>>
>> www.LinkedIn.com/in/JonAlanSchmidt - twitter.com/JonAlanSchmidt
>>
>>
>>
>> On Sat, Oct 15, 2016 at 12:14 PM, Jerry Rhee <jerryr...@gmail.com> wrote:
>>
>> John Collier, John Sowa, Kirsti Maatanen, Edwina Taborsky, list:
>>
>>
>>
>> John Collier:
>>
>> But that is my point.  Isn't a pragmatic maxim to be taken strictly since
>> it is carefully crafted, with logographic necessity, then it shouldn't be
>> handled loosely.  To say that such things are in the pragmatic maxim (the
>> pragmatic maxim and not a pragmatic maxim) also implies that it is in ONE
>> pragmatic maxim, the best one.  So, which one?  I think this is the matter
>> that does not get criticized enough.
>>
>> ______
>>
>>
>>
>> John Sowa, Edwina:
>>
>>
>>
>> "*logos* means something rather like calculation than religion..."
>> ~Strauss
>>
>>
>>
>> “The little matter of distinguishing one, two, and three --in a word, number
>> and calculation: --do not all arts and sciences necessarily partake of
>> them?
>>
>>
>>
>> Sophist, statesman, philosopher! O my dear Theodorus, do my ears truly
>> witness that this is the estimate formed of them by the great calculator
>> and geometrician?”
>> ~Plato
>>
>>
>>
>> “By understanding both sophistry (in its highest as well as in its lower
>> meanings) and statesmanship, one will understand what philosophy
>> is.”~Strauss
>>
>>
>>
>> “When a reputable witness makes, or witnesses make, an assertion which
>> experience renders highly improbable, or when there are other independent
>> arguments in its favor, each independent argument *pro* or *con*
>> produces a certain impression upon the mind of the wise man, dependent for
>> its quantity upon the frequency with which arguments of those kinds lead to
>> the truth, and the algebraical sum of these impressions is the resultant
>> impression that measures the wise man’s state of opinion on the whole.”
>> ~Peirce
>>
>>
>>
>> The way begets one;
>> One begets two;
>> Two begets three;
>> Three begets the myriad creatures.
>>
>> ~Lau 42
>>
>> ____________
>>
>>
>>
>> Kirsti,
>>
>>
>>
>> You said:
>>
>> I just wished to point out that it indeed is very important to study in
>> detail the exact wording CSP worked with for decades. Especially those
>> wordings he stick up with in his latest years.
>>
>>
>>
>> Peirce is greatly enhanced through a direct examination of nature.
>>
>> “That is why I prefer the study of nature,” said Goethe, “which does not
>> allow such sickness to arise. For there we have to do with infinite and
>> eternal truth that immediately rejects anyone who does not proceed neatly
>> and honestly in observing and handling his subject. I am also certain that
>> many a person who is dialectically sick could find a beneficial cure in the
>> study of nature."
>>
>> And Plato because “It (pragmaticism) appears to have been virtually the
>> philosophy of Socrates.”
>>
>>
>>
>> And Aristotle because, “The principles therefore are, in a way, not more
>> in number than the contraries, but as it were two, nor yet precisely two,
>> since there is a difference of essential nature, but three…”
>>
>>
>>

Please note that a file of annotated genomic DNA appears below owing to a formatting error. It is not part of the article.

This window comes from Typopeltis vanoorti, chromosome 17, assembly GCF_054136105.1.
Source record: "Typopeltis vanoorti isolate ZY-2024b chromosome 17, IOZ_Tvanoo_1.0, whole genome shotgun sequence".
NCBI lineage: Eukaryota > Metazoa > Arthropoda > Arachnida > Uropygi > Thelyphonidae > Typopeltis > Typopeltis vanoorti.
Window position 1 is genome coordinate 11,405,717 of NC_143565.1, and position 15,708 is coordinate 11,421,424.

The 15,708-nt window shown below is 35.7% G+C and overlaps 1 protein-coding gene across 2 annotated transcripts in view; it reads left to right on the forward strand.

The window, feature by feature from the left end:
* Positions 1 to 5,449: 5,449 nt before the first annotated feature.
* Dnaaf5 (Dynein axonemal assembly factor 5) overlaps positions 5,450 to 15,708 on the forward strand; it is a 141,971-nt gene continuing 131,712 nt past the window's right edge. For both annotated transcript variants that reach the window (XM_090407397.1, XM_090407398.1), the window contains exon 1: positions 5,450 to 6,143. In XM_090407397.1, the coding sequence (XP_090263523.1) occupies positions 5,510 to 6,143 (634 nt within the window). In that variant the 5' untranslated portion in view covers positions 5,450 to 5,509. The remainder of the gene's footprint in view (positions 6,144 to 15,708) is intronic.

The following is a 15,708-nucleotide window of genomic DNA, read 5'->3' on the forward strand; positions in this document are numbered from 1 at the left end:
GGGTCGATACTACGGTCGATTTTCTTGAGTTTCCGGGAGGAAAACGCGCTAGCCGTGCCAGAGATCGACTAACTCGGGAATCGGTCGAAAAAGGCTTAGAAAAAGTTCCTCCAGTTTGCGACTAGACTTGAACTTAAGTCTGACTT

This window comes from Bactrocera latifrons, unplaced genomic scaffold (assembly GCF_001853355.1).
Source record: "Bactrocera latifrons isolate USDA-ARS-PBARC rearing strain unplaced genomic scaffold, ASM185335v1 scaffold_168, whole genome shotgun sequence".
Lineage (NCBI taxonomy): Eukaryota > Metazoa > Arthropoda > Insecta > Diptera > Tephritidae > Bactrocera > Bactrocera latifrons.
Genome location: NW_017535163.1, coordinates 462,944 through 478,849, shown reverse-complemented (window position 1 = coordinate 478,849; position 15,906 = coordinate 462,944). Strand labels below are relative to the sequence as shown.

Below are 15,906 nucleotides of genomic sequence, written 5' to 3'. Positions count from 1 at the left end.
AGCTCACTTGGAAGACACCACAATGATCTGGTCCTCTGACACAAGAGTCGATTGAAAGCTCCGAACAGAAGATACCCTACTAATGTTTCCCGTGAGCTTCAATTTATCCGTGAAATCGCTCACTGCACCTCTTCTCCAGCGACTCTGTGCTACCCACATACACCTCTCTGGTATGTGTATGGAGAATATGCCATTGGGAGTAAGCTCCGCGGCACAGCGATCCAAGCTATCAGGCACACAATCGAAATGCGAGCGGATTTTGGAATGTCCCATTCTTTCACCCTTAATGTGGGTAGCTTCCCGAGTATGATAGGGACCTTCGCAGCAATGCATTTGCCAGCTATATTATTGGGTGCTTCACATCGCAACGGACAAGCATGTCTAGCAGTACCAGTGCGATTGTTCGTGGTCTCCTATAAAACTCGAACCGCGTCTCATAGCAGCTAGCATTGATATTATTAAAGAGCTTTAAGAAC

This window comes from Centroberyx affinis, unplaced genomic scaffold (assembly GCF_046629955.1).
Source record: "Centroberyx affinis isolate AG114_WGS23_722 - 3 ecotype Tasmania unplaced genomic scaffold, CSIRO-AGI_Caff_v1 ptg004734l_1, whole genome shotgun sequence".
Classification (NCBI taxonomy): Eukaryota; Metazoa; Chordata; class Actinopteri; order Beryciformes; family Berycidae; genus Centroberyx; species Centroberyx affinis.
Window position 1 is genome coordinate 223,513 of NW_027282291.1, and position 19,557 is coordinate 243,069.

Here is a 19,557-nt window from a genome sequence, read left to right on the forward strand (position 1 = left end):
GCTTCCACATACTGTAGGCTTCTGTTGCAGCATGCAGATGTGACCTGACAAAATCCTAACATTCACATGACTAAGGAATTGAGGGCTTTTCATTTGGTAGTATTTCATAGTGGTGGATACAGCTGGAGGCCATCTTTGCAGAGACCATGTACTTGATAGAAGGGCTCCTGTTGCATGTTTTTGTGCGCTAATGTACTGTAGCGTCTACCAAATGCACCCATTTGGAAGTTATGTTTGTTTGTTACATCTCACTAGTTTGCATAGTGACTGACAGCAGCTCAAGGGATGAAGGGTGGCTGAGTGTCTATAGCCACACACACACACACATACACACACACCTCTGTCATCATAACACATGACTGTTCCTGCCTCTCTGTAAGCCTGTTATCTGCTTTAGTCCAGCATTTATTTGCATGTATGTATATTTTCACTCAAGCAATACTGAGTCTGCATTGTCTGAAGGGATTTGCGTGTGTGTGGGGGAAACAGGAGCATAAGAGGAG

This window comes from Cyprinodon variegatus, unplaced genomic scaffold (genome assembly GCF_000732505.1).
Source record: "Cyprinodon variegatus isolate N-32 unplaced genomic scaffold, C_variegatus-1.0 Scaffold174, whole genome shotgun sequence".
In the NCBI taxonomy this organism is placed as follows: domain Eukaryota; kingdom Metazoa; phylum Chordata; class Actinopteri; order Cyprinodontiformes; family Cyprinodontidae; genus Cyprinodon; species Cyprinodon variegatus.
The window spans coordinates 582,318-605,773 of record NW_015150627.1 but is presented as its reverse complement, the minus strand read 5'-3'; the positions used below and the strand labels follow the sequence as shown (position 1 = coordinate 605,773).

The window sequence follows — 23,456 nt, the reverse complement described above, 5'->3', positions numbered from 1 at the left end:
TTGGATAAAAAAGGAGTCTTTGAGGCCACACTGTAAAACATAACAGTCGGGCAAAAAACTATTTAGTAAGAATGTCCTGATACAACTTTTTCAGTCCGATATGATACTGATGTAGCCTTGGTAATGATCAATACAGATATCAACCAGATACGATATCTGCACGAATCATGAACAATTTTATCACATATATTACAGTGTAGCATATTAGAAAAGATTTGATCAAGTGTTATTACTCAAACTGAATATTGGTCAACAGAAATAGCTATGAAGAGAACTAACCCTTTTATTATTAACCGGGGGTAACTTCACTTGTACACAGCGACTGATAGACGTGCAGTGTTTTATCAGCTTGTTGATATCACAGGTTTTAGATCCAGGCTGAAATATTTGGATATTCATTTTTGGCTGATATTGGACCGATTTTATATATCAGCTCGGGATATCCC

>> So, if Aristotle, Plato and Nature to understand Peirce, then how many
>> years for each and how would you resolve any differences, should any
>> conflicts arise?  Which should take precedence?
>>
>>
>>
>> I would recommend starting with Nature, then all three; more or less…
>>
>> If true, then there should be no conflict and the problem would lie with
>> me.
>>
>>
>>
>> "Now the partisan, when he is engaged in a dispute, cares nothing about
>> the rights of the question, but is anxious only to convince his hearers of
>> his own assertions. And the difference between him and me at the present
>> moment is merely this — that whereas he seeks to convince his hearers that
>> what he says is true, I am rather seeking to convince myself; to convince
>> my hearers is a secondary matter with me." ~Plato on the attitude in
>> dialectic
>>
>>
>>
>> Best,
>> Jerry Rhee
>>
>>
>>
>> On Sat, Oct 15, 2016 at 12:01 PM, John Collier <colli...@ukzn.ac.za>
>> wrote:
>>
>> Jerry, there are various differently stated versions of the pragmatic
>> maxim, and it is also implicit in other work by Peirce.
>>
>>
>>
>> One way of putting the maxim is that any difference in meaning implies a
>> difference in the possibilities of (external) experience on which they are
>> grounded. You can experience this as a feeling (what might be true) as an
>> inferred difference, or as an explanation of the difference. Of course,
>> separating the three except in the abstract, is impossible. That is what I
>> meant when I said I thought Edwina was right about inseperability. She may
>> have meant more or less that I didn’t notice.
>>
>>
>>
>> This sort of thinking is found throughout Peirce’s writing. I don’t think
>> there are any grounds for controversy about that. The interesting thing to
>> me, in this case, is that it can be applied reflectively.
>>
>>
>>
>> John Collier
>>
>> Emeritus Professor and Senior Research Associate
>>
>> Philosophy, University of KwaZulu-Natal
>>
>> http://web.ncf.ca/collier
>>
>>
>>
>> *From:* Jerry Rhee [mailto:jerryr...@gmail.com]
>> *Sent:* Saturday, 15 October 2016 6:31 PM
>> *To:* John F Sowa <s...@bestweb.net>
>> *Cc:* Peirce-L <peirce-l@list.iupui.edu>
>> *Subject:* Re: [PEIRCE-L] Peirce's Cosmology
>>
>>
>>
>> John Collier, list:
>>
>>
>>
>> You said:  I agree with Edwina that all three elements are involved in
>> the pragmatic maxim.
>>
>>
>>
>> Do you mind stating where, in the pragmatic maxim, it says this?
>>
>>
>>
>> I'm not questioning whether it is or not.  I'm just not sure to what you
>> are referring.
>>
>>
>>
>> Thank you,
>>
>> Jerry R
>>
>>
>>
>> -----------------------------
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>>
>>
>>
>>
>>
>>
>